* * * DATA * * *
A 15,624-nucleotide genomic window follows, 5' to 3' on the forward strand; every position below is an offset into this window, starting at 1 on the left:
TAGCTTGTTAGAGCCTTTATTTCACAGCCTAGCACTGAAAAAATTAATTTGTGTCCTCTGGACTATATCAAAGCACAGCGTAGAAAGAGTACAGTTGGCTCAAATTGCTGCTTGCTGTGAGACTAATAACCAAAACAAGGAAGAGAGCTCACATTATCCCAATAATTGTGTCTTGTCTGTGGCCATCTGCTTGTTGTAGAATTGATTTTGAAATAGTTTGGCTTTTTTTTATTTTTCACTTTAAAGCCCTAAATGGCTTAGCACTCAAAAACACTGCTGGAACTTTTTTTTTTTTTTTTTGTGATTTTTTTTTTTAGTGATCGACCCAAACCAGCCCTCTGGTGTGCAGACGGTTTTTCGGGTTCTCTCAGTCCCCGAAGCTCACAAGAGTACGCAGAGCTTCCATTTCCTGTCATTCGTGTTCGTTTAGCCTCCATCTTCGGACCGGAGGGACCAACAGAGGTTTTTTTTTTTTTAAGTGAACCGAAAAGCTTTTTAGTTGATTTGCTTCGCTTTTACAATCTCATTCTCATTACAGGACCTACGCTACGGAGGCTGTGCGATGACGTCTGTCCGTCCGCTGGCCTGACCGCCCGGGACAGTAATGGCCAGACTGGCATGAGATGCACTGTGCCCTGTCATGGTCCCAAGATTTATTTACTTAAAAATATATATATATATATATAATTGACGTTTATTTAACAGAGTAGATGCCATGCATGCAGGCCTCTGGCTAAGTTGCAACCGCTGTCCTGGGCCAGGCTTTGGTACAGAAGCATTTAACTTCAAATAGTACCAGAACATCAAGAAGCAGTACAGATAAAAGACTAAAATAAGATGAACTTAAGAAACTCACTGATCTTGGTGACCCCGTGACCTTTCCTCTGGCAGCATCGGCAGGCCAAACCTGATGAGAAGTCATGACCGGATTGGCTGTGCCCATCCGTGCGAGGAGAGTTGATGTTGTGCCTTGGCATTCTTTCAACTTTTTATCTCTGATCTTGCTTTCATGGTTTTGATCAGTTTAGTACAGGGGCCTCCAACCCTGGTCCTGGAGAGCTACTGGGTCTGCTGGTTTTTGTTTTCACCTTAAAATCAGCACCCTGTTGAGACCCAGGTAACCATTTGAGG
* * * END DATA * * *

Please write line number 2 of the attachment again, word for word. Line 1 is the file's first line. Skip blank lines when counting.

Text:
TAGCTTGTTAGAGCCTTTATTTCACAGCCTAGCACTGAAAAAATTAATTTGTGTCCTCTGGACTATATCAAAGCACAGCGTAGAAAGAGTACAGTTGGCTCAAATTGCTGCTTGCTGTGAGACTAATAACCAAAACAAGGAAGAGAGCTCACATTATCCCAATAATTGTGTCTTGTCTGTGGCCATCTGCTTGTTGTAGAATTGATTTTGAAATAGTTTGGCTTTTTTTTATTTTTCACTTTAAAGCCCTAAATGGCTTAGCACTCAAAAACACTGCTGGAACTTTTTTTTTTTTTTTTTGTGATTTTTTTTTTTAGTGATCGACCCAAACCAGCCCTCTGGTGTGCAGACGGTTTTTCGGGTTCTCTCAGTCCCCGAAGCTCACAAGAGTACGCAGAGCTTCCATTTCCTGTCATTCGTGTTCGTTTAGCCTCCATCTTCGGACCGGAGGGACCAACAGAGGTTTTTTTTTTTTTAAGTGAACCGAAAAGCTTTTTAGTTGATTTGCTTCGCTTTTACAATCTCATTCTCATTACAGGACCTACGCTACGGAGGCTGTGCGATGACGTCTGTCCGTCCGCTGGCCTGACCGCCCGGGACAGTAATGGCCAGACTGGCATGAGATGCACTGTGCCCTGTCATGGTCCCAAGATTTATTTACTTAAAAATATATATATATATATATAATTGACGTTTATTTAACAGAGTAGATGCCATGCATGCAGGCCTCTGGCTAAGTTGCAACCGCTGTCCTGGGCCAGGCTTTGGTACAGAAGCATTTAACTTCAAATAGTACCAGAACATCAAGAAGCAGTACAGATAAAAGACTAAAATAAGATGAACTTAAGAAACTCACTGATCTTGGTGACCCCGTGACCTTTCCTCTGGCAGCATCGGCAGGCCAAACCTGATGAGAAGTCATGACCGGATTGGCTGTGCCCATCCGTGCGAGGAGAGTTGATGTTGTGCCTTGGCATTCTTTCAACTTTTTATCTCTGATCTTGCTTTCATGGTTTTGATCAGTTTAGTACAGGGGCCTCCAACCCTGGTCCTGGAGAGCTACTGGGTCTGCTGGTTTTTGTTTTCACCTTAAAATCAGCACCCTGTTGAGACCCAGGTAACCATTTGAGG